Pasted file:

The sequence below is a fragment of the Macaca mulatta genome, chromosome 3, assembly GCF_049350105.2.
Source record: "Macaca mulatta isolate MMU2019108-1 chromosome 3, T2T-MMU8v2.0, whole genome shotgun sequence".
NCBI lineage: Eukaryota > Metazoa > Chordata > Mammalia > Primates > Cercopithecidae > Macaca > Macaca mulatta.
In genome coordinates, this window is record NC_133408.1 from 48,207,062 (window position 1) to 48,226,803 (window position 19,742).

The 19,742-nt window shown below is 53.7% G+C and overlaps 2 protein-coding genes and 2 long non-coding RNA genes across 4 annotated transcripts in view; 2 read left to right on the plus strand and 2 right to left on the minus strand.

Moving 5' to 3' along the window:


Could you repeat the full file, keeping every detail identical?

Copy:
The sequence below is a fragment of the Macaca mulatta genome, chromosome 3, assembly GCF_049350105.2.
Source record: "Macaca mulatta isolate MMU2019108-1 chromosome 3, T2T-MMU8v2.0, whole genome shotgun sequence".
NCBI lineage: Eukaryota > Metazoa > Chordata > Mammalia > Primates > Cercopithecidae > Macaca > Macaca mulatta.
In genome coordinates, this window is record NC_133408.1 from 48,207,062 (window position 1) to 48,226,803 (window position 19,742).

The 19,742-nt window shown below is 53.7% G+C and overlaps 2 protein-coding genes and 2 long non-coding RNA genes across 4 annotated transcripts in view; 2 read left to right on the plus strand and 2 right to left on the minus strand.

Moving 5' to 3' along the window: